In Patients with Minor Beta-Thalassemia, Cognitive Performance Is Related to Length of Education, But not to Minor Beta-Thalassemia or Hemoglobin Levels
Objective: Thalassemia is one of the most frequent monogenic disorders, leading to impairment in the maturation and survival of red blood cells. The question examined here is whether, and if so, to what extent, people with beta-thalassemia might also be impaired in their cognitive functioning. Previous results in adults with beta-thalassemia showed cognitive impairment when compared to healthy controls. However, length of education was never taken into consideration as a possible confounder. Accordingly, the aim of the present study was to assess people with minor beta-thalassemia and compare them to healthy controls, while controlling for length of education.
Method: A total of 25 adults (mean age: 29.36 years; 56% females) with beta-thalassemia and 25 healthy controls (mean age: 27.84 years; 72% females) took part in this cross-sectional study. They underwent cognitive testing (executive functions, attention, working memory), and their haemoglobin levels were assessed.
Results: Cognitive performance did not significantly differ between patients with minor beta-thalassemia and healthy controls. Irrespective of group, higher cognitive performance was strongly associated with time spent in education. No gender differences were observed.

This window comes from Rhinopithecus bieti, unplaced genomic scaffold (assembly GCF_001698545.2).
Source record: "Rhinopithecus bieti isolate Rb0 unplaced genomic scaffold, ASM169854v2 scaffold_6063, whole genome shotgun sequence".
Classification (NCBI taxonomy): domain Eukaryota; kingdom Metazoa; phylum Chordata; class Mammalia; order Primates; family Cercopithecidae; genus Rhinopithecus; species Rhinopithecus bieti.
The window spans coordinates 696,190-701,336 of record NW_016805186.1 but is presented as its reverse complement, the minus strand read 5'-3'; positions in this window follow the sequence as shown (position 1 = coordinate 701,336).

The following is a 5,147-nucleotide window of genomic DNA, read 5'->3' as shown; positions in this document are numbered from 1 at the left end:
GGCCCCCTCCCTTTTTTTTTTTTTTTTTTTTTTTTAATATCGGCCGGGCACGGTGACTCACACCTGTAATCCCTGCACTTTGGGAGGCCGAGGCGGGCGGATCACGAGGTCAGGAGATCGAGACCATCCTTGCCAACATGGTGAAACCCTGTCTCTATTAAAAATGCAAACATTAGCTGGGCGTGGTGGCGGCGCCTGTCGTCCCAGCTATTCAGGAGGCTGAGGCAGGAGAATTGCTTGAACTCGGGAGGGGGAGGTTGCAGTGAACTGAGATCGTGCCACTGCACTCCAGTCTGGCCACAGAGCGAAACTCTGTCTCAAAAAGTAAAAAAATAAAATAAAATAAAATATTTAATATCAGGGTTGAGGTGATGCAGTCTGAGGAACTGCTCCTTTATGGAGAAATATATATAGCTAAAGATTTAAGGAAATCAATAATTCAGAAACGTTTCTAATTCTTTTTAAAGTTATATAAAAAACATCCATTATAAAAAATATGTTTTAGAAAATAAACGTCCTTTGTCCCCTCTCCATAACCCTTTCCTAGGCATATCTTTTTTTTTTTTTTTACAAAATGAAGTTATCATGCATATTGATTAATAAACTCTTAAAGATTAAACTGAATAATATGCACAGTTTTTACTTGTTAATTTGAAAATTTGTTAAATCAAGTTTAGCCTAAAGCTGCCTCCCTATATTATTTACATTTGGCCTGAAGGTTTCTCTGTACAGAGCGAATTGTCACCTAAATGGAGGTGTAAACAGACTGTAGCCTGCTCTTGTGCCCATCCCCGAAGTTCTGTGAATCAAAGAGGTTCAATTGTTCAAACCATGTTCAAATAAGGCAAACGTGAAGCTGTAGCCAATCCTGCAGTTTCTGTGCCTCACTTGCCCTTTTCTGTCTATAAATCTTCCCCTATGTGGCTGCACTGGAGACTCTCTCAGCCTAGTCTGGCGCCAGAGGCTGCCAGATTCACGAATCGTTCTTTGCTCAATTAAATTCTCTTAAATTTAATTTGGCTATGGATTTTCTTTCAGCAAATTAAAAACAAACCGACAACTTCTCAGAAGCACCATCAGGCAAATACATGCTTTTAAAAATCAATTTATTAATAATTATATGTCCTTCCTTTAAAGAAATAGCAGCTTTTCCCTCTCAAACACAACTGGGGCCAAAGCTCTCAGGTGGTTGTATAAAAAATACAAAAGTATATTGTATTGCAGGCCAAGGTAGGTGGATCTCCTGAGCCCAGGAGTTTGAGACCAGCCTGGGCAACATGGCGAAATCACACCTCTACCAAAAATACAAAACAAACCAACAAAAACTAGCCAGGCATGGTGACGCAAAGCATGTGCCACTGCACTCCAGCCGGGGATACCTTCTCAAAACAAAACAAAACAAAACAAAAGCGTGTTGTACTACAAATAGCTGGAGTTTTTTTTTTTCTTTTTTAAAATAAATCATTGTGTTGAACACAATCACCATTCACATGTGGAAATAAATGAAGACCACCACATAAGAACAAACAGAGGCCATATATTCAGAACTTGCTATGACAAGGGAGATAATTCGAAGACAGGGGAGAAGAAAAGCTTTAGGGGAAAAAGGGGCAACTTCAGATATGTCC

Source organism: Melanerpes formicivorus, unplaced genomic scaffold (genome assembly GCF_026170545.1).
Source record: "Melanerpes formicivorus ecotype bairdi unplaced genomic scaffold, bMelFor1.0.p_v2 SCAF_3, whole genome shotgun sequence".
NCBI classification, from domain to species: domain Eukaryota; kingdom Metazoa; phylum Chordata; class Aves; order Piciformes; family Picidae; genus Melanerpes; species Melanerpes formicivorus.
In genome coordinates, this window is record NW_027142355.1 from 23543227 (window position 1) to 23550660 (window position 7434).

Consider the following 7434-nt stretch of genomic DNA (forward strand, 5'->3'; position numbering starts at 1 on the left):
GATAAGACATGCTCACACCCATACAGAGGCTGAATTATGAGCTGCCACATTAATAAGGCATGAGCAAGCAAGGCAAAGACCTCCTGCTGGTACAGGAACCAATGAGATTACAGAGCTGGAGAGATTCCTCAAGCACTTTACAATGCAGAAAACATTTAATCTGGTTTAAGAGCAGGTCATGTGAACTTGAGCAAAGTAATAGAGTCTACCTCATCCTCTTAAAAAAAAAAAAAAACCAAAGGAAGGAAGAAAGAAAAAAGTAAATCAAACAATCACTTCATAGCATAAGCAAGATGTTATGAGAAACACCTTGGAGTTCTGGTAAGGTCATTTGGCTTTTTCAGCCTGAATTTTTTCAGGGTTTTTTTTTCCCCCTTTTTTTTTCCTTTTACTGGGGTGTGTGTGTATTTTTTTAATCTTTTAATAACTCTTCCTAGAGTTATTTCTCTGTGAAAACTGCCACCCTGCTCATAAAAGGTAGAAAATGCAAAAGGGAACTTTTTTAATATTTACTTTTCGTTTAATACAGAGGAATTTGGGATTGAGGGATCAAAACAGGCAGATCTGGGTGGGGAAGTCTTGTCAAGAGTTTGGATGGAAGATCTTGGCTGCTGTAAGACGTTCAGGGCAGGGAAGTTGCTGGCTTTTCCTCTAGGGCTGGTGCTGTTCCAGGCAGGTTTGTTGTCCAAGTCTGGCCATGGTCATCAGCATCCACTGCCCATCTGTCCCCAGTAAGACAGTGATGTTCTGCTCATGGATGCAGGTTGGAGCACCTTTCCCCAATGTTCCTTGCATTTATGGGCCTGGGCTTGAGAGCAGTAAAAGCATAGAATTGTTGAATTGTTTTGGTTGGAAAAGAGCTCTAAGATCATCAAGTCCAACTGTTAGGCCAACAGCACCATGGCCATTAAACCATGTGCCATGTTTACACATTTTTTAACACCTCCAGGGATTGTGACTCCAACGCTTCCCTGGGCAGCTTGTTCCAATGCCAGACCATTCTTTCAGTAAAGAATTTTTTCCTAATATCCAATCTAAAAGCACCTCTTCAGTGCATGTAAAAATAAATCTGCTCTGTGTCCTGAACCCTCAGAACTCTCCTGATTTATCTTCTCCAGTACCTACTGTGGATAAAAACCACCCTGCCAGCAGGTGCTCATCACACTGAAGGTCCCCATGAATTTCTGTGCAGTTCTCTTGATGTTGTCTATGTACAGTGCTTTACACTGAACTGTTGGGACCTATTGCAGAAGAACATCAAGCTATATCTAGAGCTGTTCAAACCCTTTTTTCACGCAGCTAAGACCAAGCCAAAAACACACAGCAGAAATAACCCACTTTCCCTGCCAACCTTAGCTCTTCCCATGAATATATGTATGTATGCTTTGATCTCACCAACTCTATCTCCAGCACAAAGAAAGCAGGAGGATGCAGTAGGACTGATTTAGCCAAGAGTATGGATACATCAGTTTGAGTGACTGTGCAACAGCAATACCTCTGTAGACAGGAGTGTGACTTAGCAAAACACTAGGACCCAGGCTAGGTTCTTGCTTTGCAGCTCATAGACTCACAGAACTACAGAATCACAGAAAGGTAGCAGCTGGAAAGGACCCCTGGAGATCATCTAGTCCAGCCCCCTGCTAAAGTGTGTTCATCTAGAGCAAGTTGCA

Conclusion: Compared to healthy controls, cognitive performance was not impaired among patients with minor beta-thalassemia when length of education was introduced as a further co-variate. In both patients with minor beta-thalassemia and healthy controls, higher cognitive performance was associated with time spent for education. Health professionals should inform patients with minor beta-thalassemia that cognitive performance is related to the length of education and not to the health status of minor beta-thalassemia per se.
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